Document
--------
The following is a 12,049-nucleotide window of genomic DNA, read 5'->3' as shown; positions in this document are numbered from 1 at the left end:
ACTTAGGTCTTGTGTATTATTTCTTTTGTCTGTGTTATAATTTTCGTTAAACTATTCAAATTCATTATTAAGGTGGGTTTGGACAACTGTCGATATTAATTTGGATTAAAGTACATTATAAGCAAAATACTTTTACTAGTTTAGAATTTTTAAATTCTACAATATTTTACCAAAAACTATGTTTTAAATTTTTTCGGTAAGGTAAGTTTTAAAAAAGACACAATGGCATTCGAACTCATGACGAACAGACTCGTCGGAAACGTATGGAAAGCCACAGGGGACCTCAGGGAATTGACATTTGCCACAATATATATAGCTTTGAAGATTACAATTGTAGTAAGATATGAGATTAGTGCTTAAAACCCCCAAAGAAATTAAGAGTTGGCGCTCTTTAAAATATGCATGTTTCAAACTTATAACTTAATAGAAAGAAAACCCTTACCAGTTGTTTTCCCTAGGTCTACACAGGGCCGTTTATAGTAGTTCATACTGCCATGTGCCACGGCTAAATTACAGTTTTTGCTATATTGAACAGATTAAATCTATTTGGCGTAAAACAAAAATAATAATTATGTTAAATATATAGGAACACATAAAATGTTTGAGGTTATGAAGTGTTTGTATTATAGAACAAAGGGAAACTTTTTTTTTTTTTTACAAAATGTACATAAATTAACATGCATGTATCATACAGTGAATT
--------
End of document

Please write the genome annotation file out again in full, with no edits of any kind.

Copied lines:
The following is a 12,049-nucleotide window of genomic DNA, read 5'->3' as shown; positions in this document are numbered from 1 at the left end:
ACTTAGGTCTTGTGTATTATTTCTTTTGTCTGTGTTATAATTTTCGTTAAACTATTCAAATTCATTATTAAGGTGGGTTTGGACAACTGTCGATATTAATTTGGATTAAAGTACATTATAAGCAAAATACTTTTACTAGTTTAGAATTTTTAAATTCTACAATATTTTACCAAAAACTATGTTTTAAATTTTTTCGGTAAGGTAAGTTTTAAAAAAGACACAATGGCATTCGAACTCATGACGAACAGACTCGTCGGAAACGTATGGAAAGCCACAGGGGACCTCAGGGAATTGACATTTGCCACAATATATATAGCTTTGAAGATTACAATTGTAGTAAGATATGAGATTAGTGCTTAAAACCCCCAAAGAAATTAAGAGTTGGCGCTCTTTAAAATATGCATGTTTCAAACTTATAACTTAATAGAAAGAAAACCCTTACCAGTTGTTTTCCCTAGGTCTACACAGGGCCGTTTATAGTAGTTCATACTGCCATGTGCCACGGCTAAATTACAGTTTTTGCTATATTGAACAGATTAAATCTATTTGGCGTAAAACAAAAATAATAATTATGTTAAATATATAGGAACACATAAAATGTTTGAGGTTATGAAGTGTTTGTATTATAGAACAAAGGGAAACTTTTTTTTTTTTTTACAAAATGTACATAAATTAACATGCATGTATCATACAGTGAATT